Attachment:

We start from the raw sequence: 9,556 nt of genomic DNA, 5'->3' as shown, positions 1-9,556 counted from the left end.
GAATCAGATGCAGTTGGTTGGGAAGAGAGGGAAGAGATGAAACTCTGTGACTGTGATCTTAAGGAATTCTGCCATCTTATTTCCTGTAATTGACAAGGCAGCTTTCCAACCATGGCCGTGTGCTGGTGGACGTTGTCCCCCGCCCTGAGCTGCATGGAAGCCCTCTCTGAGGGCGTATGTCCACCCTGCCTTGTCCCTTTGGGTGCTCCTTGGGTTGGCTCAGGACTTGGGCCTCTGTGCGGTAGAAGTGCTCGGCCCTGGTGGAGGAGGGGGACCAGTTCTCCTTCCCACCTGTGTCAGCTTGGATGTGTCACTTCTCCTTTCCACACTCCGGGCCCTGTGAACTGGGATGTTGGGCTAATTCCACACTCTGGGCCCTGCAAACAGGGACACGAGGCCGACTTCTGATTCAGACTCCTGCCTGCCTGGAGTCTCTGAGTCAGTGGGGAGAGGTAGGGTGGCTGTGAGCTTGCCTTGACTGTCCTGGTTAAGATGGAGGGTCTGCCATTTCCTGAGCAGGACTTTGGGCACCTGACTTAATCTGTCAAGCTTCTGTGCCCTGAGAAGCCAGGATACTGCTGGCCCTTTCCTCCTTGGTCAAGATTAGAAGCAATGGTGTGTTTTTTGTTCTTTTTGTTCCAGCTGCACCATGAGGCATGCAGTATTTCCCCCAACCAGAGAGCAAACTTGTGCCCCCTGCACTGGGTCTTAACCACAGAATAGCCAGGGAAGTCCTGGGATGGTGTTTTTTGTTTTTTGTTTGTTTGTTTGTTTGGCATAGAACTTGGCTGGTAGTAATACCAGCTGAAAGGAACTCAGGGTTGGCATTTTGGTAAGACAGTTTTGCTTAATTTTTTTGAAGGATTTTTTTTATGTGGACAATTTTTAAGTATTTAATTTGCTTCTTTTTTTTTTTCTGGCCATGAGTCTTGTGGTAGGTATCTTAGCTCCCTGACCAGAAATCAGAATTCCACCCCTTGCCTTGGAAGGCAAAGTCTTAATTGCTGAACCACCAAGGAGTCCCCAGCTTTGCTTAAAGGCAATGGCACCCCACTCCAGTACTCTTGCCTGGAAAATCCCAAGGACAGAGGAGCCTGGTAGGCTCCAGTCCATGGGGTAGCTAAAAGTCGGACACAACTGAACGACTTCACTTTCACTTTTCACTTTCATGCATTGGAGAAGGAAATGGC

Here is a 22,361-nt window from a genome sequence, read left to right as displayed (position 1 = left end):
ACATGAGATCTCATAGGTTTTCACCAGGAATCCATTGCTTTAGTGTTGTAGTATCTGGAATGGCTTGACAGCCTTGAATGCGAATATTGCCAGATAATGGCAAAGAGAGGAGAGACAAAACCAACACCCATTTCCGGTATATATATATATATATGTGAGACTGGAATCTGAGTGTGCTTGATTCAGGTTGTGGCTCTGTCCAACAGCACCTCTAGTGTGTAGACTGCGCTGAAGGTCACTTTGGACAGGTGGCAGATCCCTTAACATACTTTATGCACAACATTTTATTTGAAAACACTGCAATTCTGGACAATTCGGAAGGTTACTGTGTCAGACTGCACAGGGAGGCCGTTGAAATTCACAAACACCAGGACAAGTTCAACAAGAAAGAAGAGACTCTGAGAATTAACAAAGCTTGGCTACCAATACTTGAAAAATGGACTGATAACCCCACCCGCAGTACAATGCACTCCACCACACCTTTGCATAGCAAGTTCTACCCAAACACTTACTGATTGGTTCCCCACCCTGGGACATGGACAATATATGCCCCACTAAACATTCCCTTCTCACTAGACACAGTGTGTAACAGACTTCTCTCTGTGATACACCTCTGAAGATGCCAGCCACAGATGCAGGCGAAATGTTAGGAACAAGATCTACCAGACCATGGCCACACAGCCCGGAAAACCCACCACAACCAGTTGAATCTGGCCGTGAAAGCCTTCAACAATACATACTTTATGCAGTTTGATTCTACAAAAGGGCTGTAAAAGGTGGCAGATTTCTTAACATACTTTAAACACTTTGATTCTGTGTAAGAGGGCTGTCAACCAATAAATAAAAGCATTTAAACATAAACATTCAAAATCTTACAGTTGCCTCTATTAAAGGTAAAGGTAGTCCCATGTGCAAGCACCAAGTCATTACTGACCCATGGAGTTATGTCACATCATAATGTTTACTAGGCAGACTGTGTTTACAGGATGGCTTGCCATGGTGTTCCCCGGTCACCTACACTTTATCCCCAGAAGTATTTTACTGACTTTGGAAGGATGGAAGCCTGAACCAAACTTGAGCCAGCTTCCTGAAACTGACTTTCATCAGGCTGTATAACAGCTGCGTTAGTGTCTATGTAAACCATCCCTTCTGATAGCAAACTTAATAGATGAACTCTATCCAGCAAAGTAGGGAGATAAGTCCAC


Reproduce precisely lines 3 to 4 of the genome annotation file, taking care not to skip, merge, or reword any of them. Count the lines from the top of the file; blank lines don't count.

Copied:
Here is a 22,361-nt window from a genome sequence, read left to right as displayed (position 1 = left end):
ACATGAGATCTCATAGGTTTTCACCAGGAATCCATTGCTTTAGTGTTGTAGTATCTGGAATGGCTTGACAGCCTTGAATGCGAATATTGCCAGATAATGGCAAAGAGAGGAGAGACAAAACCAACACCCATTTCCGGTATATATATATATATATGTGAGACTGGAATCTGAGTGTGCTTGATTCAGGTTGTGGCTCTGTCCAACAGCACCTCTAGTGTGTAGACTGCGCTGAAGGTCACTTTGGACAGGTGGCAGATCCCTTAACATACTTTATGCACAACATTTTATTTGAAAACACTGCAATTCTGGACAATTCGGAAGGTTACTGTGTCAGACTGCACAGGGAGGCCGTTGAAATTCACAAACACCAGGACAAGTTCAACAAGAAAGAAGAGACTCTGAGAATTAACAAAGCTTGGCTACCAATACTTGAAAAATGGACTGATAACCCCACCCGCAGTACAATGCACTCCACCACACCTTTGCATAGCAAGTTCTACCCAAACACTTACTGATTGGTTCCCCACCCTGGGACATGGACAATATATGCCCCACTAAACATTCCCTTCTCACTAGACACAGTGTGTAACAGACTTCTCTCTGTGATACACCTCTGAAGATGCCAGCCACAGATGCAGGCGAAATGTTAGGAACAAGATCTACCAGACCATGGCCACACAGCCCGGAAAACCCACCACAACCAGTTGAATCTGGCCGTGAAAGCCTTCAACAATACATACTTTATGCAGTTTGATTCTACAAAAGGGCTGTAAAAGGTGGCAGATTTCTTAACATACTTTAAACACTTTGATTCTGTGTAAGAGGGCTGTCAACCAATAAATAAAAGCATTTAAACATAAACATTCAAAATCTTACAGTTGCCTCTATTAAAGGTAAAGGTAGTCCCATGTGCAAGCACCAAGTCATTACTGACCCATGGAGTTATGTCACATCATAATGTTTACTAGGCAGACTGTGTTTACAGGATGGCTTGCCATGGTGTTCCCCGGTCACCTACACTTTATCCCCAGAAGTATTTTACTGACTTTGGAAGGATGGAAGCCTGAACCAAACTTGAGCCAGCTTCCTGAAACTGACTTTCATCAGGCTGTATAACAGCTGCGTTAGTGTCTATGTAAACCATCCCTTCTGATAGCAAACTTAATAGATGAACTCTATCCAGCAAAGTAGGGAGATAAGTCCAC